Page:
Origins of the Condom

Condoms have long been used for protection against pregancy and disease.
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The form of birth control with the most nicknames is also one of the oldest types of contraception. Variously called a rubber, prophylactic, raincoat, hat, balloon or French letter, the condom obtained one of its many monikers from the world-famous lover Casanova, who dubbed it the "English overcoat." But long before Casanova, people around the world used condoms to protect themselves from unwanted pregnancy and disease.

1 Caveman Condoms

A drawing that depicts a man using a condom during sexual intercourse, believed to be 10,000 to 15,000 years old, was discovered on the wall of a cave in France, according to Planned Parenthood. A tale recounted by the Greco-Roman writer Antoninus Libralis circa 150 A.D. described a female condom being used to prevent pregnancy, suggesting condoms may have been used in that period. And a 3,000-year-old Egyptian drawing shows a man wearing a condom, but it's not clear if he was using it for sex or for ritualistic reasons. Penis sheaths were used in prehistoric times for many reasons not related to sex: protection during battle, decoration, a sign of social rank and protection from insect bites or evil spirits. But the first factual, written description of a condom didn't appear until the mid-1500s.

2 Gabriello Fallopio

Gabriele Falloppio (1523-1562) was an Italian surgeon and anatomist. In an article published two years after his death, he provided the first written description of a condom, although he did not use that word. He described a linen sheath that he invented to prevent the spread of syphilis. Proudly attesting to his research methods and the condom's effectiveness, Falloppio wrote, "I tried the experiment on 1,100 men, and I call immortal God to witness that not one of them was infected." The sheath was held in place with a pink ribbon to make it more appealing to women.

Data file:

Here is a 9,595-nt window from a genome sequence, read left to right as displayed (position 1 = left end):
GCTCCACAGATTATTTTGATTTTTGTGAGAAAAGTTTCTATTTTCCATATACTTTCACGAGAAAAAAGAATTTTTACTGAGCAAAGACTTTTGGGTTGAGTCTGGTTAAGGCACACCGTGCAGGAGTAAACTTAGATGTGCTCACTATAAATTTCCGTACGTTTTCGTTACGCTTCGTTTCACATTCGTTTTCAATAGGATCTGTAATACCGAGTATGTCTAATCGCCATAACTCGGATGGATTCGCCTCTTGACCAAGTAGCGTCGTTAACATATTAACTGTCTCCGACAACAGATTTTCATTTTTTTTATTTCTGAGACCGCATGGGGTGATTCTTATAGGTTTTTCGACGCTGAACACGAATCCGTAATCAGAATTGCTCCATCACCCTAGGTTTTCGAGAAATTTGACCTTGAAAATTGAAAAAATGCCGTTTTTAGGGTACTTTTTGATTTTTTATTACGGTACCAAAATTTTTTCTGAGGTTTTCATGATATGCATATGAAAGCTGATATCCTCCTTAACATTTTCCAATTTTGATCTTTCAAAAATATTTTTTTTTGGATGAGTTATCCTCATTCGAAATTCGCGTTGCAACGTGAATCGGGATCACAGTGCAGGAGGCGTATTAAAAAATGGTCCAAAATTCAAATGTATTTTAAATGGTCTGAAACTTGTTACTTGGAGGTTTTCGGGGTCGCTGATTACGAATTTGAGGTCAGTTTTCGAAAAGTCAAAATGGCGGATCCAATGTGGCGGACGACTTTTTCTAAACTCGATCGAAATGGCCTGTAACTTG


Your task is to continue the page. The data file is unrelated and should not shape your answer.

3 Casanova

Giacomo Girolamo Casanova (1725-1798) was a powerful intellectual figure whose many accomplishments include translating the Iliad into his Venetian dialect, but he is most widely known for his erotic memoirs, which were long banned for their frank discussion of sexuality. In his memoirs, Casanova wrote about condoms, but he was not fond of them. He used them primarily to prevent the spread of disease, as well as a source of amusement for his lady friends: a picture from his memoir depicts Casanova, surrounded by women, inflating a condom to test for holes. Although the word "condom" first appeared in print in the early 18th century, its origin is unknown, according to William E. Kruck of the University of North Carolina.

4 Game Changer: Vulcanized Rubber

Many materials have been used to fabricate condoms. Condoms were originally made from the intestines of sheep, calves and goats, according to the Journal of the Royal Society of Medicine. Skin condoms, as they are known, are still used and transmit sensation and body heat. In China, condoms were made of oiled silk paper, and the Japanese wore hard sheaths made from tortoiseshell, horn or fine leather. Condoms made from animal intestine were expensive, putting them out of reach for many people. But after 1844 vulcanized rubber began to be used to make lower-priced, mass-produced condoms more widely available. By the end of the century they were being made without seams. Liquid latex was introduced in the 1930s, allowing for the creation of stronger condoms with a longer shelf life.

Janet Clark has written professionally since 2001. She writes about education, careers, culture, parenting, gardening and social justice issues. Clark graduated from Buena Vista University with a degree in education. She has written two novels, "Blind Faith" and "Under the Influence." Clark has received several awards from the Iowa Press Women for her work.